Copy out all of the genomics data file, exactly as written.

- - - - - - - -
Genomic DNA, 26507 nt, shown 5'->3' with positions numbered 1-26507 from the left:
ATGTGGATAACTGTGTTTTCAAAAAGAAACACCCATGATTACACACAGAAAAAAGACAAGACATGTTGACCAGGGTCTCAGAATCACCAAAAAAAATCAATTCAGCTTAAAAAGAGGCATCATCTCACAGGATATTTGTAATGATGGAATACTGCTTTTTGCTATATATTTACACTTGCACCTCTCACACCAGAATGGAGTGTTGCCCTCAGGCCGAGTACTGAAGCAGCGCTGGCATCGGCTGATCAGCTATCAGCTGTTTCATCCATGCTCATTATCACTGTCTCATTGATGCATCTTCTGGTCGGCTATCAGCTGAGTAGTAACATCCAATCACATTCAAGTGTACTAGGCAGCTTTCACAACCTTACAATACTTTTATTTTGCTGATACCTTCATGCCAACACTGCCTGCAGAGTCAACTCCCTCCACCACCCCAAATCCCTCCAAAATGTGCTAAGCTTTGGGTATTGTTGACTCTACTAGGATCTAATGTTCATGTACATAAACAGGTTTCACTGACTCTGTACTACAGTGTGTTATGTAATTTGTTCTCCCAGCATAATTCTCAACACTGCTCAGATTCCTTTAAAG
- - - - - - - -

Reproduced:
Genomic DNA, 26507 nt, shown 5'->3' with positions numbered 1-26507 from the left:
ATGTGGATAACTGTGTTTTCAAAAAGAAACACCCATGATTACACACAGAAAAAAGACAAGACATGTTGACCAGGGTCTCAGAATCACCAAAAAAAATCAATTCAGCTTAAAAAGAGGCATCATCTCACAGGATATTTGTAATGATGGAATACTGCTTTTTGCTATATATTTACACTTGCACCTCTCACACCAGAATGGAGTGTTGCCCTCAGGCCGAGTACTGAAGCAGCGCTGGCATCGGCTGATCAGCTATCAGCTGTTTCATCCATGCTCATTATCACTGTCTCATTGATGCATCTTCTGGTCGGCTATCAGCTGAGTAGTAACATCCAATCACATTCAAGTGTACTAGGCAGCTTTCACAACCTTACAATACTTTTATTTTGCTGATACCTTCATGCCAACACTGCCTGCAGAGTCAACTCCCTCCACCACCCCAAATCCCTCCAAAATGTGCTAAGCTTTGGGTATTGTTGACTCTACTAGGATCTAATGTTCATGTACATAAACAGGTTTCACTGACTCTGTACTACAGTGTGTTATGTAATTTGTTCTCCCAGCATAATTCTCAACACTGCTCAGATTCCTTTAAAG